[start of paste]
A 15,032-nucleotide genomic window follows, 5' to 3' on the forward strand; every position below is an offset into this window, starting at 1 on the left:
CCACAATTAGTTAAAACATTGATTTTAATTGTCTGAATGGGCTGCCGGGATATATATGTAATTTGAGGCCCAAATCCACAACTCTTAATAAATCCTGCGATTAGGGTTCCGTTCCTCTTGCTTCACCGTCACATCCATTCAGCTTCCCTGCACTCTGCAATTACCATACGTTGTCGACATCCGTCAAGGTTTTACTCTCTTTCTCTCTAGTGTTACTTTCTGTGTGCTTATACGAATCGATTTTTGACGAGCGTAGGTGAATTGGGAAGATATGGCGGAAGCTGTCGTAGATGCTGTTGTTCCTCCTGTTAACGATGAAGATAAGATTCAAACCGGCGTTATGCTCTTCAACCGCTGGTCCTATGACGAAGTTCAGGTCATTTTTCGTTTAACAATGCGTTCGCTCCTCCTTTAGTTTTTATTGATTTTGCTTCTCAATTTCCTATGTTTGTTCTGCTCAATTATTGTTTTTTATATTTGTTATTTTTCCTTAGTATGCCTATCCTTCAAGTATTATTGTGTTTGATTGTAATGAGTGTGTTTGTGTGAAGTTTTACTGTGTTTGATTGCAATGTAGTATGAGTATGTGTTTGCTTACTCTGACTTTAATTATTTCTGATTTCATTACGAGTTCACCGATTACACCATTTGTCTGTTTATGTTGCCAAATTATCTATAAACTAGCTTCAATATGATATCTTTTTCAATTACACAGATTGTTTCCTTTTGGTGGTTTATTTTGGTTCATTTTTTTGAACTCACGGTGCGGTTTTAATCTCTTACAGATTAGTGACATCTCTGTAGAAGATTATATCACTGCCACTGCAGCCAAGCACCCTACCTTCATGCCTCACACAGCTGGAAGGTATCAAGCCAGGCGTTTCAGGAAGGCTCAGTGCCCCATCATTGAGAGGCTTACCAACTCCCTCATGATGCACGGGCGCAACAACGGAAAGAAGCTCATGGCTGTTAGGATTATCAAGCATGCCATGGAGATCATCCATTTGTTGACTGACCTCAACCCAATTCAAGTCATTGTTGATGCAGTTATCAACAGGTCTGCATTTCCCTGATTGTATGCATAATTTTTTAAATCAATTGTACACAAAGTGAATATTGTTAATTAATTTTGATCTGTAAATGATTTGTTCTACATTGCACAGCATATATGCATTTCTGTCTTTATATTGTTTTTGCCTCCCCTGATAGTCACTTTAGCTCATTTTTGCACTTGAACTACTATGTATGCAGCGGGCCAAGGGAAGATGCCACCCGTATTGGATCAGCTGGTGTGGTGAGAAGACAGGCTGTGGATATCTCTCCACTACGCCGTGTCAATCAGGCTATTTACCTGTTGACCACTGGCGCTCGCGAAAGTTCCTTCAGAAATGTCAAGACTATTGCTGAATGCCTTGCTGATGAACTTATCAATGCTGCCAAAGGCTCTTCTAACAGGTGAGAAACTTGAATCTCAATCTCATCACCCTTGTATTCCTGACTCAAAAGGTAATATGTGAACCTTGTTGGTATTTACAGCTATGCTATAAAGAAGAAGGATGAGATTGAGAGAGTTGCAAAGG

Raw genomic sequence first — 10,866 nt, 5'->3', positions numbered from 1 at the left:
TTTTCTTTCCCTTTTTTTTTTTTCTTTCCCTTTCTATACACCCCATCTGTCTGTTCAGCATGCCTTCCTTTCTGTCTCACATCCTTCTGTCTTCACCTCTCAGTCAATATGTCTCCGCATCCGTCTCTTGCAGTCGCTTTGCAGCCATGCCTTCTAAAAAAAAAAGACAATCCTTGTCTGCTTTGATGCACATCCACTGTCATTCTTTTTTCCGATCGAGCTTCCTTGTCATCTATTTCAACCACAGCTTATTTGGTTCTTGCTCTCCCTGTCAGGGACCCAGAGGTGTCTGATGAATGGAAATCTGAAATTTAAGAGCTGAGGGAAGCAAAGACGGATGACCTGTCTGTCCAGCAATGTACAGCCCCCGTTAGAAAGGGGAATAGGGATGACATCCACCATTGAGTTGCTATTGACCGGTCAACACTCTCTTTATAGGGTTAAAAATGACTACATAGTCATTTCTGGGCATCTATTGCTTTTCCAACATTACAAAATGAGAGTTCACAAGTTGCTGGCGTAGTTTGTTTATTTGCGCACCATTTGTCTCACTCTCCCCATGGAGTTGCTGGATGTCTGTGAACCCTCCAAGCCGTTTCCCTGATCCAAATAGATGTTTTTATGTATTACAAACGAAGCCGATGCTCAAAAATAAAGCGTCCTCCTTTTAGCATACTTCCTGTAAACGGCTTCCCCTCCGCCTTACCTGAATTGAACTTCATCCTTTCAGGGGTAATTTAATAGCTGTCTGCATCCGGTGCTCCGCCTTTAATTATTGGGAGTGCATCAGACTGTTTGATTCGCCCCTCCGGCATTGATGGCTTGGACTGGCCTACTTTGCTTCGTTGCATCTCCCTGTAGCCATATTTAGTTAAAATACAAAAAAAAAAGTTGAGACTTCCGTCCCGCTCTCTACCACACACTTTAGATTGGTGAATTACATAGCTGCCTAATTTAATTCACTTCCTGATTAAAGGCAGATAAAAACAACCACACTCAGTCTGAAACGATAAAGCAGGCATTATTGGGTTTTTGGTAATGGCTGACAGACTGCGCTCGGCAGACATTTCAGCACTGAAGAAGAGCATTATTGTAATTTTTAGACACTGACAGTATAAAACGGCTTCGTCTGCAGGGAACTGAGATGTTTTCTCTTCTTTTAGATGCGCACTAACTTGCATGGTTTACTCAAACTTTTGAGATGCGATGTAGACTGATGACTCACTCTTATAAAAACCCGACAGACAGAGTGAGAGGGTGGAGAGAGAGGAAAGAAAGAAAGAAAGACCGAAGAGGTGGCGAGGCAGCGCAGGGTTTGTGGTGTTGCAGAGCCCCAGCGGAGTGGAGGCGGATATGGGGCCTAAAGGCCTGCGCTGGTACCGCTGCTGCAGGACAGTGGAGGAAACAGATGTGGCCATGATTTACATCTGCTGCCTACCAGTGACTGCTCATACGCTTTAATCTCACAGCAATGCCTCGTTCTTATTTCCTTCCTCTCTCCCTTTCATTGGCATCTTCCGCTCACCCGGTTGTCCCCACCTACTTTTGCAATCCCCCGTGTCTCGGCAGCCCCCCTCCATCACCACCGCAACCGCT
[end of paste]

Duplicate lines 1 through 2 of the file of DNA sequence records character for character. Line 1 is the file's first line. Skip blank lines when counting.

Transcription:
A 15,032-nucleotide genomic window follows, 5' to 3' on the forward strand; every position below is an offset into this window, starting at 1 on the left:
CCACAATTAGTTAAAACATTGATTTTAATTGTCTGAATGGGCTGCCGGGATATATATGTAATTTGAGGCCCAAATCCACAACTCTTAATAAATCCTGCGATTAGGGTTCCGTTCCTCTTGCTTCACCGTCACATCCATTCAGCTTCCCTGCACTCTGCAATTACCATACGTTGTCGACATCCGTCAAGGTTTTACTCTCTTTCTCTCTAGTGTTACTTTCTGTGTGCTTATACGAATCGATTTTTGACGAGCGTAGGTGAATTGGGAAGATATGGCGGAAGCTGTCGTAGATGCTGTTGTTCCTCCTGTTAACGATGAAGATAAGATTCAAACCGGCGTTATGCTCTTCAACCGCTGGTCCTATGACGAAGTTCAGGTCATTTTTCGTTTAACAATGCGTTCGCTCCTCCTTTAGTTTTTATTGATTTTGCTTCTCAATTTCCTATGTTTGTTCTGCTCAATTATTGTTTTTTATATTTGTTATTTTTCCTTAGTATGCCTATCCTTCAAGTATTATTGTGTTTGATTGTAATGAGTGTGTTTGTGTGAAGTTTTACTGTGTTTGATTGCAATGTAGTATGAGTATGTGTTTGCTTACTCTGACTTTAATTATTTCTGATTTCATTACGAGTTCACCGATTACACCATTTGTCTGTTTATGTTGCCAAATTATCTATAAACTAGCTTCAATATGATATCTTTTTCAATTACACAGATTGTTTCCTTTTGGTGGTTTATTTTGGTTCATTTTTTTGAACTCACGGTGCGGTTTTAATCTCTTACAGATTAGTGACATCTCTGTAGAAGATTATATCACTGCCACTGCAGCCAAGCACCCTACCTTCATGCCTCACACAGCTGGAAGGTATCAAGCCAGGCGTTTCAGGAAGGCTCAGTGCCCCATCATTGAGAGGCTTACCAACTCCCTCATGATGCACGGGCGCAACAACGGAAAGAAGCTCATGGCTGTTAGGATTATCAAGCATGCCATGGAGATCATCCATTTGTTGACTGACCTCAACCCAATTCAAGTCATTGTTGATGCAGTTATCAACAGGTCTGCATTTCCCTGATTGTATGCATAATTTTTTAAATCAATTGTACACAAAGTGAATATTGTTAATTAATTTTGATCTGTAAATGATTTGTTCTACATTGCACAGCATATATGCATTTCTGTCTTTATATTGTTTTTGCCTCCCCTGATAGTCACTTTAGCTCATTTTTGCACTTGAACTACTATGTATGCAGCGGGCCAAGGGAAGATGCCACCCGTATTGGATCAGCTGGTGTGGTGAGAAGACAGGCTGTGGATATCTCTCCACTACGCCGTGTCAATCAGGCTATTTACCTGTTGACCACTGGCGCTCGCGAAAGTTCCTTCAGAAATGTCAAGACTATTGCTGAATGCCTTGCTGATGAACTTATCAATGCTGCCAAAGGCTCTTCTAACAGGTGAGAAACTTGAATCTCAATCTCATCACCCTTGTATTCCTGACTCAAAAGGTAATATGTGAACCTTGTTGGTATTTACAGCTATGCTATAAAGAAGAAGGATGAGATTGAGAGAGTTGCAAAGG